The coronavirus cut short the S.C. legislative session — really short.
The House and Senate usually meet about 55 active-session days a year from January through May (or some times into June). Sessions have been canceled for a day or two because of bad storms, but nothing like the pandemic that put a halt to regular state business in March.
The Legislature has met for 29 active business days this year. That is the fewest session days in more than a century.
The last time the General Assembly met so little was 1918 in a session shortened by World War I, said Eric Emerson, director of the S.C. Department of Archives and History. (The infamous flu pandemic would not strike until after that session ended in February 1918.)
The House met for 24 days that year, while the Senate met for 23 days, according to legislative journals Emerson researched.
Lawmakers will reconvene next month for a few days to take up COVID-19 funding.
Even with the extra sessions, the 2020 term will likely even be shorter than in World War II, when lawmakers met for less than 40 days in 1942 in the months after the attack on Pearl Harbor.
Nobody was happy during the shutdown: When South Carolina was still under its most severe coronavirus restrictions, including a stay-at-home order and a ban on eating in restaurants, a slim majority of residents were unhappy with the national and state response to the COVID-19 outbreak, according to a poll from Clemson University.
And most South Carolinians also believed President Donald Trump acted too slowly to the deadly virus.
The online poll taken April 21-29 and released last week showed deep racial and political divisions in opinions over handling of the virus that sickened over 9,000 South Carolinians and killed over 400.
Three out of four South Carolinians say they were at least moderately concerned about the COVID-19 outbreak, though they were split over being worried if they would get infected.
Nearly 70 percent of African Americans, who comprise a disproportionate number of COVID-19 patients, said they were extremely concerned about the outbreak.
A little under 30 percent of white respondents said they were extremely concerned.
Meanwhile, more than 90 percent of Democrats said they were at least moderately concerned about the virus versus less than half of Republicans.
The political split was obvious in opinions about how state and federal governments run by Republican leaders responded to the outbreak.
Nearly 70 percent of Republicans approved of the federal government response versus 7 percent of Democrats.
Democrats felt a little better about the state response as of last month, with 17 percent approval compared to 63 percent of Republicans.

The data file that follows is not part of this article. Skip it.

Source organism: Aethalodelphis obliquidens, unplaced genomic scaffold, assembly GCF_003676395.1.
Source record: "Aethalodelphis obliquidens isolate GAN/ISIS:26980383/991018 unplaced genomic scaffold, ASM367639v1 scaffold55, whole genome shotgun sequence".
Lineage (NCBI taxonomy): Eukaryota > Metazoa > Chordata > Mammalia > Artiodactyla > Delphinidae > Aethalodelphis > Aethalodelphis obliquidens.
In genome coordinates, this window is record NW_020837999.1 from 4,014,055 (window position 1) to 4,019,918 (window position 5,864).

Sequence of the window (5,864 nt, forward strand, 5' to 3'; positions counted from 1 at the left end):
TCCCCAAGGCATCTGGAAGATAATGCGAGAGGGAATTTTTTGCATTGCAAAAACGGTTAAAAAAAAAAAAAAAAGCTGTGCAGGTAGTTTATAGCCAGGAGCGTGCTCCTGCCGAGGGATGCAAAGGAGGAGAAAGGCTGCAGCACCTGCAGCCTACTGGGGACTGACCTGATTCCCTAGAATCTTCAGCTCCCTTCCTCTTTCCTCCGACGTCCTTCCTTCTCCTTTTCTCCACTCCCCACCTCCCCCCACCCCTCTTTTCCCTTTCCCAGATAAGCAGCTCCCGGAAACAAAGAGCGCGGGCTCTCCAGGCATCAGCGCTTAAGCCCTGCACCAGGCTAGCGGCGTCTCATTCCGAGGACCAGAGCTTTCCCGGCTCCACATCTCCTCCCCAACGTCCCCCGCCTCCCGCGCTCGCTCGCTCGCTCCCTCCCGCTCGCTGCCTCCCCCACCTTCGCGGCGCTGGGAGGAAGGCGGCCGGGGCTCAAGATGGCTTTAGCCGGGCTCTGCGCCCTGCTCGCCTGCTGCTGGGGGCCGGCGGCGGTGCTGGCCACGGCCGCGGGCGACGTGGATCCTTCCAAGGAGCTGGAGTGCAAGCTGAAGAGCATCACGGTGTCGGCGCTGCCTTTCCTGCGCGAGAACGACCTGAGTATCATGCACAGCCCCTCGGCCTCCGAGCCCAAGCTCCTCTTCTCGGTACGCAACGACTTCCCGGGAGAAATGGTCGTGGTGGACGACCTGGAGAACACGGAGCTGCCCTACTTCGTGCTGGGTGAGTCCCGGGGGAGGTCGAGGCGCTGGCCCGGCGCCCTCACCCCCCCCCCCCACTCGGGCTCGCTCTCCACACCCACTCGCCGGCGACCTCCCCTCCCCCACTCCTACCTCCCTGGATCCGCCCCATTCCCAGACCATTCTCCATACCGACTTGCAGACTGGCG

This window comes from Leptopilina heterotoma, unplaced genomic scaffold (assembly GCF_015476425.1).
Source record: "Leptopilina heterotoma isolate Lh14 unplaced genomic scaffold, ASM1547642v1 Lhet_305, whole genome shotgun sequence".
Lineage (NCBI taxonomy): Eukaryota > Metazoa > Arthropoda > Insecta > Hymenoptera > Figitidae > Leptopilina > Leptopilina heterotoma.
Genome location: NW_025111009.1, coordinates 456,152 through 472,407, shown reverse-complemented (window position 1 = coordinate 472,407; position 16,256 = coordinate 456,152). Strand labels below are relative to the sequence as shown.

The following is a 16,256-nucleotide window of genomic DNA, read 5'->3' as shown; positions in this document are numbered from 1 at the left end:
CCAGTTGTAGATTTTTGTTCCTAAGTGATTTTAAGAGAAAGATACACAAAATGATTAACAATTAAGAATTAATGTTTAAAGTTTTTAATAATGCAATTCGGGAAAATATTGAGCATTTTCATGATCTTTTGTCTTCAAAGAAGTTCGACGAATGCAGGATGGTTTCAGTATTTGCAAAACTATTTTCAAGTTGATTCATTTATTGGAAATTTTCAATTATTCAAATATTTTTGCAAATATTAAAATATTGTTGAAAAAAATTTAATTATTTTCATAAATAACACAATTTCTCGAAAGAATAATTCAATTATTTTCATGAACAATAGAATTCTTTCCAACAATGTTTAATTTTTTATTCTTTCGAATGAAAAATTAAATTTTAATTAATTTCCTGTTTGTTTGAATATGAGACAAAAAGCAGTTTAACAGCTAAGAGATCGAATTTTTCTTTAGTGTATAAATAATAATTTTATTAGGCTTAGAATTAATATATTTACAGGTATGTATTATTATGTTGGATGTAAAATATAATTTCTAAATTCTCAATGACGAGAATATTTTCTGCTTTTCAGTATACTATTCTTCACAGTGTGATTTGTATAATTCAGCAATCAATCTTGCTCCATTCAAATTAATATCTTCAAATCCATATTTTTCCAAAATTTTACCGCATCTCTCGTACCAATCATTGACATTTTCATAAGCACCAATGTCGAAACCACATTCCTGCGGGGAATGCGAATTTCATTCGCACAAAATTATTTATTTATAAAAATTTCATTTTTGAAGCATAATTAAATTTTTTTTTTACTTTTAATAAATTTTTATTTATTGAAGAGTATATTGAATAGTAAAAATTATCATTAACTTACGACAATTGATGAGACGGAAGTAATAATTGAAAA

Trump's approval in handling the crisis was stark: 87 percent from Republicans and 3 percent from Democrats. Men, white and older respondents and those without a bachelor's degree gave the president higher marks.
But the opinion that Trump reacted to the outbreak was pretty universal, with roughly half of almost all demographics in the poll saying he was too slow.
The main exceptions were African Americans and Democrats, more than 90 percent of each said he was too slow, and Republicans, with less than one in five saying Trump failed to react quickly.
Absentee absolutely: Jordan Pace, a Republican running for a Charleston-area state House seat, sent a recent campaign mailer with the headline, "I will NEVER support universal vote-by-mail."
Then the mailer proceeds to show voters how to cast absentee ballots: "Sometimes conservatives have legitimate reasons to vote absentee."
That earned a few national social media chuckles in an apparent bit of contradiction.
But Pace said there's a big hair to split between his messages.
Universal vote-by-mail, pushed by Democrats, does not have the level of scrutiny required by absentee voting that requires a signature and a witness, he said.
Pace wanted voters to know they could vote absentee amid the COVID-19 outbreak, but he that did not support all-mail elections.
Also interesting about Pace's mailer was that it suggested voters could get an absentee ballot from a third-party website.
After voters fill out information including their name, address, phone number and political preference, the website says it sends a message to the S.C. Election Commission to send a request for an absentee ballot. Republican Sen. Lindsey Graham has a similar site as do Democratic groups.
There's nothing wrong with someone else helping voters request an absentee ballot, state election officials said, but voters are giving their information to a political group or candidate by using those sites.
Voters can go directly to the state election site to request a ballot at scvotes.org/absentee-voting.
Political pageantry: Davia Bunch, the 2018 Miss South Carolina, made news this week for her legal fight against the University of South Carolina to recover tuition for mandated online classes that she considered inferior.
She's picked a career filled with some confrontation.
Bunch started working this month for Speak Strategic, the Charleston political consulting firm run by Charleston Democratic U.S. Rep. Joe Cunningham's chief campaign strategist, Tyler Jones.
The recent USC grad and class-action lawsuit plaintiff is the firm's finance manager, Jones said, helping clients (though not Cunningham) with fundraising.